1. How does a nation's national debt affect the budget process?

    See how the national debt has traditionally impacted, or purported to impact, the budgeting process for the U.S. federal ... Read Answer >>
  2. What's the difference between budgeting and financial forecasting?

    Learn about financial budgeting and financial forecasting and the main differences between the two management decision-making ... Read Answer >>
  3. Is there a difference between the cash budget and a credit budget?

    Learn more about how cash flow is detailed in cash budgets and how credit budgets work. Find out what these budgets reveal ... Read Answer >>
  4. Why should I bother creating a budget?

    Creating and using a budget is a valuable tool for all demographics; it's not just for those who need to closely monitor ... Read Answer >>
  5. How do you use internal rate of return to calculate a capital budget?

    Learn about how the internal rate of return is used in the creation of a capital budget along with net present value and ... Read Answer >>
  6. How can you use a cash flow statement to make a budget?

    Understand how a cash flow statement can be used to create a company budget. Learn the difference between a cash budget and ... Read Answer >>
Hot Definitions
  1. MACD Technical Indicator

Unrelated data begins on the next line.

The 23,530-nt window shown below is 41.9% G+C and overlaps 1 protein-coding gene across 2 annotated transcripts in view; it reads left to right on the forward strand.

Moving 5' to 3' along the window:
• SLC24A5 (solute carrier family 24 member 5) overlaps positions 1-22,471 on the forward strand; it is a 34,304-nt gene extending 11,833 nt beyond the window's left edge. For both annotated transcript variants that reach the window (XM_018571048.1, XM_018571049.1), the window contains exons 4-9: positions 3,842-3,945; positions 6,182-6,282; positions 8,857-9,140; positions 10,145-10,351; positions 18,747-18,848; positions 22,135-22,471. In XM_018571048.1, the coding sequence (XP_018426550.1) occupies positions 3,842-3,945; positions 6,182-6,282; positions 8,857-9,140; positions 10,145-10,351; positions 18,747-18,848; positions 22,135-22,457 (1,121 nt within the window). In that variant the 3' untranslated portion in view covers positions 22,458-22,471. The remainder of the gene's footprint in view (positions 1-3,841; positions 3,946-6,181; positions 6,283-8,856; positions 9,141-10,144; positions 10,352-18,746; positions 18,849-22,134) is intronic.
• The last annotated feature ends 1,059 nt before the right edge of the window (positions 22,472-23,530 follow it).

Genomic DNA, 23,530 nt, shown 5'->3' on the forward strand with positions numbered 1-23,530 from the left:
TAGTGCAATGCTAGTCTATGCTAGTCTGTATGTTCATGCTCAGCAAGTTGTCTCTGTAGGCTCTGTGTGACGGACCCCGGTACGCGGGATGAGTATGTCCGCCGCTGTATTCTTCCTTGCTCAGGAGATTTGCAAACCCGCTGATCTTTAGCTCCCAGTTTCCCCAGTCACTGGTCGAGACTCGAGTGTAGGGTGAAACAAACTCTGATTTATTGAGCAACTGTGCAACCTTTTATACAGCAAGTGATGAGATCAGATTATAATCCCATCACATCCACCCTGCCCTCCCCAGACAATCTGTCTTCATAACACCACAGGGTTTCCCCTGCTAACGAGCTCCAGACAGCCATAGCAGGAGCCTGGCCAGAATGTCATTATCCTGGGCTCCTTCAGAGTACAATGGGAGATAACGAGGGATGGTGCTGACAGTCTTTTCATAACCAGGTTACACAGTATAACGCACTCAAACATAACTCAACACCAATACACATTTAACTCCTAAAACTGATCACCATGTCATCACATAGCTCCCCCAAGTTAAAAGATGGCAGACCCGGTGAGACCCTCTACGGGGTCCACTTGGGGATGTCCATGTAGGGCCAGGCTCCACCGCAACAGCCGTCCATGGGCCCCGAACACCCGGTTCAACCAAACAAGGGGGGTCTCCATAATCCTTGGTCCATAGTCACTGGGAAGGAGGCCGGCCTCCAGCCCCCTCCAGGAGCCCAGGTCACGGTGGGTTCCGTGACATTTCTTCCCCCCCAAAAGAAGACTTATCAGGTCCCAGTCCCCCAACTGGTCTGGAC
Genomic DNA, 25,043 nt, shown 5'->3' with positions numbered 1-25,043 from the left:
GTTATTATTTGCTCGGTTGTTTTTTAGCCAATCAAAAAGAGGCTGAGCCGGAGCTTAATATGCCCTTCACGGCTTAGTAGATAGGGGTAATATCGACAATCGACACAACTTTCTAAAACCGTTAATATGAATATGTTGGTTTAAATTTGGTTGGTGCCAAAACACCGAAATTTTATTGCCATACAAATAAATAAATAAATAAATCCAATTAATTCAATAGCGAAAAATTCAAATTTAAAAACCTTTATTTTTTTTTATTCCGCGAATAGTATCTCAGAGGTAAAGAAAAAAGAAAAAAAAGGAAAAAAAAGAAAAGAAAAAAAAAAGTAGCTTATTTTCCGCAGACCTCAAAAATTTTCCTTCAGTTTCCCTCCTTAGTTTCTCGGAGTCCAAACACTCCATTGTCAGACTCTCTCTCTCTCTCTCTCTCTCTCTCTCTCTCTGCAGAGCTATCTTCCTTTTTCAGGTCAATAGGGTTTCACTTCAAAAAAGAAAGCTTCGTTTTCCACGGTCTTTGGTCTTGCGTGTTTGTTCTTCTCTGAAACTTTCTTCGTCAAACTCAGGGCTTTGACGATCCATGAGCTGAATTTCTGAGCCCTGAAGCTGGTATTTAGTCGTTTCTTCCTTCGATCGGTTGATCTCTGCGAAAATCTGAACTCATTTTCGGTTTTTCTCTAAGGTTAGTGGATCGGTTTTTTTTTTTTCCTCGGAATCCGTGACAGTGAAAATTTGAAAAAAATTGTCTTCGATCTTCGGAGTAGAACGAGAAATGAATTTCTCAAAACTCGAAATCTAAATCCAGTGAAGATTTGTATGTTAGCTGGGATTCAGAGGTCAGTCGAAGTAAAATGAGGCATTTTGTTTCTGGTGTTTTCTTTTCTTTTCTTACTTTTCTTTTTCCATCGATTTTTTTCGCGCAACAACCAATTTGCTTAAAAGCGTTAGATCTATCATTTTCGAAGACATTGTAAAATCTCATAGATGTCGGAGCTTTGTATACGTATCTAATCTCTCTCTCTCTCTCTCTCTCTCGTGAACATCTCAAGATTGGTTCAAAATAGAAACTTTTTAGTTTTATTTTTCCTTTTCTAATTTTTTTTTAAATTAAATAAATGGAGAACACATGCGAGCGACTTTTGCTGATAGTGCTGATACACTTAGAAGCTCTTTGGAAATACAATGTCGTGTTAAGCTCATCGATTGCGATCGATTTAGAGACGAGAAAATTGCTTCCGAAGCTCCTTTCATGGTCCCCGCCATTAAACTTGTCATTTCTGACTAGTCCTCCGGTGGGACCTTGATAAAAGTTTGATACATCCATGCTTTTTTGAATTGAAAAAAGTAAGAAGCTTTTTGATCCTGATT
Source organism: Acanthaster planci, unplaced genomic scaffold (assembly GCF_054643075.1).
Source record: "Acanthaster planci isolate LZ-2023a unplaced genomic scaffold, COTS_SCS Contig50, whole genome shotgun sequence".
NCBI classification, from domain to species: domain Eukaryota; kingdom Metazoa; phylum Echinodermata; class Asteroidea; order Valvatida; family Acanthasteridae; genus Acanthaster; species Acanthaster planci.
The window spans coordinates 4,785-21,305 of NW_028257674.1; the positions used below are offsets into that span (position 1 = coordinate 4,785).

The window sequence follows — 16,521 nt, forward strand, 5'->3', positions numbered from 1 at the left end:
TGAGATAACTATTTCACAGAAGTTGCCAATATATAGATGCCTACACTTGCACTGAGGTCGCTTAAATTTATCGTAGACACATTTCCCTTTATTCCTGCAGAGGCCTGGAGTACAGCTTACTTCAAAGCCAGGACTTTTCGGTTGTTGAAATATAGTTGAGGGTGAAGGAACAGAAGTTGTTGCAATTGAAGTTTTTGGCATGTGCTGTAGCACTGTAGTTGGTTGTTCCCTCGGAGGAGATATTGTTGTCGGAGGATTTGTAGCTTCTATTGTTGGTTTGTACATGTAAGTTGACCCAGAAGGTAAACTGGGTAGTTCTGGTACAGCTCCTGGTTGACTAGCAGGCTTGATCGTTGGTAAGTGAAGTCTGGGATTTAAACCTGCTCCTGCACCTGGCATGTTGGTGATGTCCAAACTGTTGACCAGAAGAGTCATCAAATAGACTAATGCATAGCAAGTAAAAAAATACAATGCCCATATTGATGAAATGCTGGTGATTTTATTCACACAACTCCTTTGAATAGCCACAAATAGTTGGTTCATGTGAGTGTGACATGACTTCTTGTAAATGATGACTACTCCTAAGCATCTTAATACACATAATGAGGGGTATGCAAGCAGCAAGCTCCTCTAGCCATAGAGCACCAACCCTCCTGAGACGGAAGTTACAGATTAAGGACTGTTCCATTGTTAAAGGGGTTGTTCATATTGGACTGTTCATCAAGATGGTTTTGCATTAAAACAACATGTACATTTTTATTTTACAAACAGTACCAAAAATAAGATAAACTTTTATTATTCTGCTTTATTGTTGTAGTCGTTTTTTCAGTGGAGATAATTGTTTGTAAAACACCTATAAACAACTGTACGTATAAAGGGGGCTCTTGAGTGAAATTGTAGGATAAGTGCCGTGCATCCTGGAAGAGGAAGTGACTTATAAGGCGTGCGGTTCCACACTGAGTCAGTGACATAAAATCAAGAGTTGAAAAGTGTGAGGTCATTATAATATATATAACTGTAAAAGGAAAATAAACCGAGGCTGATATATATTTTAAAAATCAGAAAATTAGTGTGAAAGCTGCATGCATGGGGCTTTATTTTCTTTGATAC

Moving Average Convergence Divergence (or MACD) is a trend-following momentum indicator that shows the relationship between ...
  2. Over-The-Counter - OTC

    Over-The-Counter (or OTC) is a security traded in some context other than on a formal exchange such as the NYSE, TSX, AMEX, ...
  3. Quarter - Q1, Q2, Q3, Q4

    A three-month period on a financial calendar that acts as a basis for the reporting of earnings and the paying of dividends.
  4. Weighted Average Cost Of Capital - WACC

    Weighted average cost of capital (WACC) is a calculation of a firm's cost of capital in which each category of capital is ...
  5. Basis Point (BPS)

    A unit that is equal to 1/100th of 1%, and is used to denote the change in a financial instrument. The basis point is commonly ...
  6. Sharing Economy

    An economic model in which individuals are able to borrow or rent assets owned by someone else.
Trading Center